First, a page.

The papers rustled along their edges. Crouching in the hidden hollow of the closet, scruffed by the revenant that dogged his heels, he felt terribly and paradoxically alive. Rank breath drifted past his ear and cheek. The punishing grip pushed until his head bowed forward, forcing him to stare unseeing at his shoes, but the haunt kept going. It pushed until his skin chafed and his vertebra cracked, until the boundaries between its false flesh and his skin gave out. The cold sank straight through the gagging constriction of his throat to the cavern of his chest, grasping at him from the inside out. Blood and dirt were all he tasted in his drooling mouth, choked on the phantom’s invasive presence. His first sleep on native soil dredged itself up behind his eyes: wrists cut to exposed muscle, a frantic retreat from the fact of death. He echoed the vision’s desperate call for survival: I am awake I am awake I am awake
That brief scene practically oozes with the fear and longing Andrew’s tangled up in as he begins to unravel the secrets of Eddie’s final weeks alive. Even though he knows the ghost is bad news, he can’t help but give it his attention—it’s all he’s got left of his friend. Miserable co-dependent southern boys, that’s the Summer Sons vibe. And while it doesn't necessarily offer much about the broader plot, there's one other significant thing about page sixty-nine: the fact that the haunting is no longer following ‘the rules’ Andrew is used to clues the reader in that things are about to get much, much worse.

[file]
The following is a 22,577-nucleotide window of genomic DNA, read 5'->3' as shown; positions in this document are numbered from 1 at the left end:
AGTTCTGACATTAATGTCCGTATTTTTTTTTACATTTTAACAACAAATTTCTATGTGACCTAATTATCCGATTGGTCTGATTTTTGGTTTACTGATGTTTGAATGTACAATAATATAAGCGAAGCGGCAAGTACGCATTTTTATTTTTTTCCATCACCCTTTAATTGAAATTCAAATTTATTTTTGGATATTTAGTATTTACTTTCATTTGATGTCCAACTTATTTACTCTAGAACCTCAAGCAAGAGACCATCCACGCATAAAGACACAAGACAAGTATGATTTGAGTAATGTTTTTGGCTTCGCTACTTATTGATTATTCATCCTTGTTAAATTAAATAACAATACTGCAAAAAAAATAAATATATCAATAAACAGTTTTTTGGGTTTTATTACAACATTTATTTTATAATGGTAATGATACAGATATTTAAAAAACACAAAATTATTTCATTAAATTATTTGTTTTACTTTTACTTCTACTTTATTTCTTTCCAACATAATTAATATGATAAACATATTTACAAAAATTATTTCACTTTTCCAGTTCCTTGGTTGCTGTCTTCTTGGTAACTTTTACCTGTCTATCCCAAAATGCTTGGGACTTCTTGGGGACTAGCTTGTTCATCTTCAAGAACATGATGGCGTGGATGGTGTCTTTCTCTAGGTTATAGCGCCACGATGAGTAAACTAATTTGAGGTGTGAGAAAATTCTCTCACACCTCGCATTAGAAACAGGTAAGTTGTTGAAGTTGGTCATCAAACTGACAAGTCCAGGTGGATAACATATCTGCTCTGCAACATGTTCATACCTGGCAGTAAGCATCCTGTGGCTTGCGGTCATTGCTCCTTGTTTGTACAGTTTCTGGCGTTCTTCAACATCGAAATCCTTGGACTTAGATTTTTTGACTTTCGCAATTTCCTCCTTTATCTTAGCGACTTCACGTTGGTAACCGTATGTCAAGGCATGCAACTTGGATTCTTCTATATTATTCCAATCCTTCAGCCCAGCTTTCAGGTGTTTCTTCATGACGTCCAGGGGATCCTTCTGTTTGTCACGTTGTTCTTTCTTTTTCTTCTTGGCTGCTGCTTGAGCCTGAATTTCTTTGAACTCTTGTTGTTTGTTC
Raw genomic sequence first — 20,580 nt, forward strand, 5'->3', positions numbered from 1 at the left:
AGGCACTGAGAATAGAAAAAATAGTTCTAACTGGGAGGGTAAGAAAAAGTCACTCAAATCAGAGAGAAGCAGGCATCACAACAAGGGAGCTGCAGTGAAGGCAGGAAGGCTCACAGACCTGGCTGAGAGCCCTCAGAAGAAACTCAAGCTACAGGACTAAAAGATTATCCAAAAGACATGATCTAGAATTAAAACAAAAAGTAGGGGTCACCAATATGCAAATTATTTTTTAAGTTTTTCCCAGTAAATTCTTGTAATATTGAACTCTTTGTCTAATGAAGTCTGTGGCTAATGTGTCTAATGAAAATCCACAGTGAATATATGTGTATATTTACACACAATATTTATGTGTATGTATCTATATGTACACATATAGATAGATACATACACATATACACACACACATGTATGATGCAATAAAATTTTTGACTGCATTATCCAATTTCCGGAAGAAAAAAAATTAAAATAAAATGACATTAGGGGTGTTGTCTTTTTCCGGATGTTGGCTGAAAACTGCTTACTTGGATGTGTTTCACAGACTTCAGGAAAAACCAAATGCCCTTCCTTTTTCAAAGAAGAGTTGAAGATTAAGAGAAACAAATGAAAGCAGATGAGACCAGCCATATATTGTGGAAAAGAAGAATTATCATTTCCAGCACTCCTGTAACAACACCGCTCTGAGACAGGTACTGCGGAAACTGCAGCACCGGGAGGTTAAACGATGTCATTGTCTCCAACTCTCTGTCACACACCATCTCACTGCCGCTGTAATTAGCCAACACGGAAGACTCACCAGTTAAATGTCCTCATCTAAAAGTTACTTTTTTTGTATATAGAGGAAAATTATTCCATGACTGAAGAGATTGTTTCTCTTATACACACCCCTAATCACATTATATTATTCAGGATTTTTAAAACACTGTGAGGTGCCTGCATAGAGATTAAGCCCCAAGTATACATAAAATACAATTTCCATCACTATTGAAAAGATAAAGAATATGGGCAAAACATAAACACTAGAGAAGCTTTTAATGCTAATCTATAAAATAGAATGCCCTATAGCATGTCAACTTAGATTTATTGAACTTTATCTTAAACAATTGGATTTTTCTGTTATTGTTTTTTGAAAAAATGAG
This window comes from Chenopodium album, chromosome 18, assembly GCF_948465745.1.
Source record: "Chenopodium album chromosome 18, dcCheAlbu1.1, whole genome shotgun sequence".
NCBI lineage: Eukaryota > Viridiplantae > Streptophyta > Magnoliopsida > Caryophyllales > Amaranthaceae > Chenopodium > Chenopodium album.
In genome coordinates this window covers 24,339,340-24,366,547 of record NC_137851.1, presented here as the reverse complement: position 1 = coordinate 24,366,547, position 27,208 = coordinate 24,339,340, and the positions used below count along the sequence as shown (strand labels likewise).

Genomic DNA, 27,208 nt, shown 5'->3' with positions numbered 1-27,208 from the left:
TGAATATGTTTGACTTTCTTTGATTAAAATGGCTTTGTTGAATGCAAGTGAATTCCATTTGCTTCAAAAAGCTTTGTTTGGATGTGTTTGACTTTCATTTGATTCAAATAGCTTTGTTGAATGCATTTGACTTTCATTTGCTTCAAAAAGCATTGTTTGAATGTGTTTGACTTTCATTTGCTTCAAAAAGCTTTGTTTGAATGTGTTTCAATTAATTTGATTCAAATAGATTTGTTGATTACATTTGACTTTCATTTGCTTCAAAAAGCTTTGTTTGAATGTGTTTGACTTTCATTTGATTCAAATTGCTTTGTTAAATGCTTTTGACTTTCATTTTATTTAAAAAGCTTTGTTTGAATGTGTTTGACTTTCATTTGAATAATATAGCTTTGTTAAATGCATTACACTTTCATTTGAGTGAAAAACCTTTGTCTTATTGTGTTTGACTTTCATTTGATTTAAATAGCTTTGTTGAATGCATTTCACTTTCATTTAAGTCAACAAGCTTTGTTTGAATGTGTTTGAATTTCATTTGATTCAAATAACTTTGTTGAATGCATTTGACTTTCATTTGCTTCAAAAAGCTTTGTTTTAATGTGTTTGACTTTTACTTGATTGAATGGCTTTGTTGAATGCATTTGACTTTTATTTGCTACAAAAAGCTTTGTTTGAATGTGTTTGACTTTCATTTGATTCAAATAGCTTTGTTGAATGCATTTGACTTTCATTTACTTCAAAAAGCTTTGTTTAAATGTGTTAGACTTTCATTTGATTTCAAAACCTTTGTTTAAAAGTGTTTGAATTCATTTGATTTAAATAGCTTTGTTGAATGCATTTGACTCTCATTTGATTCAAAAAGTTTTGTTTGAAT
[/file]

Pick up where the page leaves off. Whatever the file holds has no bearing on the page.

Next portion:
Visit Lee Mandelo's website.

--Marshal Zeringue

Wednesday, September 1, 2021

"Feral Creatures"

Kira Jane Buxton's writing has appeared in The New York Times, NewYorker.com, McSweeney’s, The RumpusHuffington Post, and more. Her debut novel Hollow Kingdom was an Indie Next pick, a finalist for the Thurber Prize for American Humor, the Audie Awards, and the Washington State Book Awards, and was named a best book of 2019 by Good Housekeeping, NPR, and Book Riot. She calls the tropical utopia of Seattle home and spends her time with three cats, a dog, two crows, a charm of hummingbirds, five Steller's jays, two dark-eyed juncos, two squirrels, and a husband.